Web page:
ESRB published a report of the Advisory Scientific Committee (ASC) on approaching nonperforming loans (NPLs) from a macro-prudential angle. This ASC report is intended to contribute to the mandate assigned to ESRB, by elaborating on the foundations for policy action in the NPL domain and some of the key elements and principles relevant for designing the policy package from a macro-prudential perspective.
The report first identifies the imperfections (externalities, economies of scale and coordination failures, institutional distortions and moral hazard vis-à-vis the safety net) that call for policy action in relation to the NPL problem. Special emphasis is placed on the mechanisms that can turn this into a macro-prudential problem. The report then establishes a mapping between the imperfections identified and the list of potential preventive and corrective policies in relation to NPLs and discusses the policy trade-offs that are relevant from a macro-prudential perspective. It concludes with a further elaboration of the trade-offs and policies that need to be taken into account in determining the optimal speed and form of resolution of NPLs once they have been accumulated.
The accumulation of NPLs on the balance sheets of EU banks in the aftermath of the global financial crisis has caught the attention of European authorities in the last few years. NPLs become an issue of macro-prudential concern if they are a source of systemic risk and a threat to financial stability. The policy considerations in this report are meant to contribute to the ongoing policy discussions and should not be regarded as specific proposals for formal ESRB warnings or recommendations.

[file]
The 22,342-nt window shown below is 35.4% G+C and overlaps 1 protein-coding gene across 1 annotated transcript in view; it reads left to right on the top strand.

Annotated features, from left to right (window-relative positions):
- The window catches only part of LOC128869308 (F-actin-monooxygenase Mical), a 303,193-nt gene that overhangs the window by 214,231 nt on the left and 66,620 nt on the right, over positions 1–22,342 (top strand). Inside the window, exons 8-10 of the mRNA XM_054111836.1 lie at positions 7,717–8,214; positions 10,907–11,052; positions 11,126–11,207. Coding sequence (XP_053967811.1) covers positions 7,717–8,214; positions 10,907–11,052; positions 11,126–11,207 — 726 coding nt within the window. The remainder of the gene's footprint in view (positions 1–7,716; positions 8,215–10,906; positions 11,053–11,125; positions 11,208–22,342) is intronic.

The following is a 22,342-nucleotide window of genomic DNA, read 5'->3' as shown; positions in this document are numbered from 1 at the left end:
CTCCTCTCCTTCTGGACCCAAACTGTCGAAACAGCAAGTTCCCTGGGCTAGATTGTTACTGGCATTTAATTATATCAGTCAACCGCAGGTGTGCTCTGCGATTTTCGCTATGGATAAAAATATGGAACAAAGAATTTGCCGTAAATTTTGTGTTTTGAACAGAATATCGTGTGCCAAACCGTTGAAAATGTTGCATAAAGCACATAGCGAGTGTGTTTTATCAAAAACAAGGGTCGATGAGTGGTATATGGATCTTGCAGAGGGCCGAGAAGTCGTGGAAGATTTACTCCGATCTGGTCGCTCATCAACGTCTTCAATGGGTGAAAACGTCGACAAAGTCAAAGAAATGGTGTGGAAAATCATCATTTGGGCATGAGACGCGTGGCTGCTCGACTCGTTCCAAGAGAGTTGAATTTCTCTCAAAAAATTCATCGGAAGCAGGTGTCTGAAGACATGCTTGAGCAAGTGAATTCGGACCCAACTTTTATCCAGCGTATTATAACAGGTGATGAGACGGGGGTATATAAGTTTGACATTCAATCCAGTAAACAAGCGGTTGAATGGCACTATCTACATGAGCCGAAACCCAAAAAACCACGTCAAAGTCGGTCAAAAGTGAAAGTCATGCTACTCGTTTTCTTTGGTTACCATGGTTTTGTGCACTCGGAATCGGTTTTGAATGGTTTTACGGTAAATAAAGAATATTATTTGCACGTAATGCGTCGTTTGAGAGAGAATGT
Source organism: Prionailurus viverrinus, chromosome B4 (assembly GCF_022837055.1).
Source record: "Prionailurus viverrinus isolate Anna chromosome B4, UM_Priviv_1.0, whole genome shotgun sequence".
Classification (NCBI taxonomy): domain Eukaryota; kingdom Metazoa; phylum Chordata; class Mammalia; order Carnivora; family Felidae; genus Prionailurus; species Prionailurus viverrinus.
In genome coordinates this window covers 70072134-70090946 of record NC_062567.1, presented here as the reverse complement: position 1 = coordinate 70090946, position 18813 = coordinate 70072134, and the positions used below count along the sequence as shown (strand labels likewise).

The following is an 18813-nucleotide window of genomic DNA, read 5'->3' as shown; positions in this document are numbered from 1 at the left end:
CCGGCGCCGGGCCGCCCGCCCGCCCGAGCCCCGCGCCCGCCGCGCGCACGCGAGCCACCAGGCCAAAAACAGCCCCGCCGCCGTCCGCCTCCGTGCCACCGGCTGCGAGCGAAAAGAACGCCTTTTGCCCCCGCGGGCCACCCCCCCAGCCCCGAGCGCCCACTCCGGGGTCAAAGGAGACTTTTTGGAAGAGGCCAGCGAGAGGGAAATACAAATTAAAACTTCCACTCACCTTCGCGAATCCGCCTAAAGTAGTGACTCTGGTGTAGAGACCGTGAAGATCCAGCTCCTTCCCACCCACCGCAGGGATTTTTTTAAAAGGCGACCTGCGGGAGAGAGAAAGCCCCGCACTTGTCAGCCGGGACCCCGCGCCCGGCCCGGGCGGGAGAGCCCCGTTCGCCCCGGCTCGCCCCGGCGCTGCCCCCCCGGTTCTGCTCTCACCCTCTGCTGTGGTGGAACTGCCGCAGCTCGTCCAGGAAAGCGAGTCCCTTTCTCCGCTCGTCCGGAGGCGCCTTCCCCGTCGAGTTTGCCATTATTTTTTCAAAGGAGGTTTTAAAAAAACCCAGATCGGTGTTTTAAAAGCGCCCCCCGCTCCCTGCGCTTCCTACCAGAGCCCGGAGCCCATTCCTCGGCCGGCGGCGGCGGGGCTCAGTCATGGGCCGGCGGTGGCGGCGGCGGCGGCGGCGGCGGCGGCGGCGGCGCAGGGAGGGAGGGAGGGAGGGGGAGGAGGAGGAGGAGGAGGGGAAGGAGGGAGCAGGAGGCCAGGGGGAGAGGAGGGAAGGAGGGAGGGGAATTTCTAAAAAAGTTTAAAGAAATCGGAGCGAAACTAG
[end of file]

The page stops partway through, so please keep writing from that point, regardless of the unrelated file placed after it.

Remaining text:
Related Link: Report (PDF)
Keywords: Europe, EU, Banking, NPLs, Macro-Prudential Policy, Systemic Risk, ESRB
Previous ArticleFED Consults on Rule Establishing Risk-Based Categories for Banks
The Hong Kong Monetary Authority (HKMA) revised the Supervisory Policy Manual module CG-5 that sets out guidelines on a sound remuneration system for authorized institutions.
The European Banking Authority (EBA) published the final guidelines on the monitoring of the threshold and other procedural aspects on the establishment of intermediate parent undertakings in European Union (EU), as laid down in the Capital Requirements Directive (CRD).
In a recent Market Notice, the Bank of England (BoE) confirmed that green gilts will have equivalent eligibility to existing gilts in its market operations.
The Financial Conduct Authority (FCA) published the policy statement PS21/9 on implementation of the Investment Firms Prudential Regime.
The European Banking Authority (EBA) proposed regulatory technical standards that set out criteria for identifying shadow banking entities for the purpose of reporting large exposures.
The Board of the International Organization of Securities Commissions (IOSCO) proposed a set of recommendations on the environmental, social, and governance (ESG) ratings and data providers.
The European Securities and Markets Authority (ESMA) published recommendations from the Working Group on Euro Risk-Free Rates (RFR) on the switch to risk-free rates in the interdealer market.
The European Central Bank (ECB) published a paper as well as an article in the July Macroprudential Bulletin, both of which offer insights on the assessment of the impact of Basel III finalization package on the euro area.
The International Swaps and Derivatives Association (ISDA) published a paper that explores the impact of the Fundamental Review of the Trading Book (FRTB) on the trading of carbon certificates.
The Prudential Regulation Authority (PRA) published the remuneration policy self-assessment templates and tables on strengthening accountability.